My friend Derek May recently sent a picture from our year in nursery school.
Derek is the blond boy in the middle row, his head turned slightly right. This was 1973, I think. Probably it was mid-fall, judging by the turkey on the tack-board and the long sleeves and sweaters. And is that a second cardboard turkey, or maybe a pilgrim, pinned on top of an Indian teepee? Thanksgiving must have been near.
On the left, there’s a picture of a tree and a stone wall, a New England fall scene, I think. Can anyone make sense of the poster behind the girl in pig tails?
School was held in a Congregational church. Derek’s family had a farm across the street. My mom worked into the afternoon, so Derek and I regularly spent a few hours together after school, watched by his mother. Memory is so strange: I don’t recall a single moment of those afternoons or even anything definite from nursery school. Yet I can clearly see myself in the church parking lot one bright morning, just when my mother told me that she would begin working again, that after school I would stay with a boy named Derek May. That’s how we met. And four decades later, that scrap of memory survives. Why does an instant in the parking lot remain, when everything around it is blank? Did this news frighten me? Somewhere in my psyche, was this a milestone of separation, or a harbinger of loss in life? Maybe it’s just random. I don’t know.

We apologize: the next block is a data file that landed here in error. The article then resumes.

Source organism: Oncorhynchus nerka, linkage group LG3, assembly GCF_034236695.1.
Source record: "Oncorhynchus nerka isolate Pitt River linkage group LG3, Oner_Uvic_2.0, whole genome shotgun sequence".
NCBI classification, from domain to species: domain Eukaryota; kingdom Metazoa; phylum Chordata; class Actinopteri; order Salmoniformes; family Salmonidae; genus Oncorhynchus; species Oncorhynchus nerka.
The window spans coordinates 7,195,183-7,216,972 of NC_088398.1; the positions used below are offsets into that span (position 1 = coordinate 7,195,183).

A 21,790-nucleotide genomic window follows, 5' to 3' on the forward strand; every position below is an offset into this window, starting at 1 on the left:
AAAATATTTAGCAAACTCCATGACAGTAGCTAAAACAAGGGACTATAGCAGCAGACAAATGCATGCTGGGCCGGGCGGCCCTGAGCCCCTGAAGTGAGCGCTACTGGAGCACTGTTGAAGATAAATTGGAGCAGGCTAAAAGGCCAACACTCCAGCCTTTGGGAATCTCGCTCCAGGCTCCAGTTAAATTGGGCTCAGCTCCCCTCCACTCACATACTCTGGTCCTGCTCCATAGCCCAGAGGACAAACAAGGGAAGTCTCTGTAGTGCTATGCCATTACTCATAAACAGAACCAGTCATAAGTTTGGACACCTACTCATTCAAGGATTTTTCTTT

I feel connected to childhood, but this nursery school picture is different. It belongs to an older era, somehow unmoored from the life that followed. I recognize myself and some friends, yet the overall image seems closer to the 1950s than the 2010s. Chronologically, of course, this is true. Yet how strange that as one reaches middle age, his childhood more closely resembles the world a generation before his birth.
There are interesting small details. Look at the shoes:
Three or four of the boys in the front row wear leather shoes. Do little boys today still wear leather shoes to school? Mostly today kids have sneakers, some with flashing lights hidden in the heel. Look at the clothes:
We see turtlenecks everywhere, big stripes and plaids, wallpaper patterns, and collars that nearly qualify as epaulets. The wardrobe, at least, belongs unmistakably to the 1970s. There’s not a single sports logo, cartoon character, or movie tie-in. Is this simply because our parents selected special “class picture” outfits? I doubt it. The clothes retain an element of the rustic. There is a jumbled plainness, a last lazy season before Disney and Baby Gap reached lovingly into the cradle.
In the front row, on the far left, you see me, the downcast boy slumping like a little sack of grain:
On the far right, one of my classmates smiles and leans into a sociable pose. It’s all lonely detachment at my end, all boyish cheer at his. And between us, there’s almost a smooth flowing sequence of expression. Follow the faces and posture from left to right, then right to left. It’s like adjusting a dimmer switch from one boy to the next.
What was I thinking as we posed for this picture? Was something wrong or confusing that would explain my lonely look? Did my stomach hurt? Maybe I was just the kind of kid who lingers on the outskirts, looking a little lost. What was the joke at the other end that keeps that corner of the photograph in such good spirits? Derek’s sitting over there; maybe he knows. What were any of us thinking, nineteen little kids, thrown together so long ago?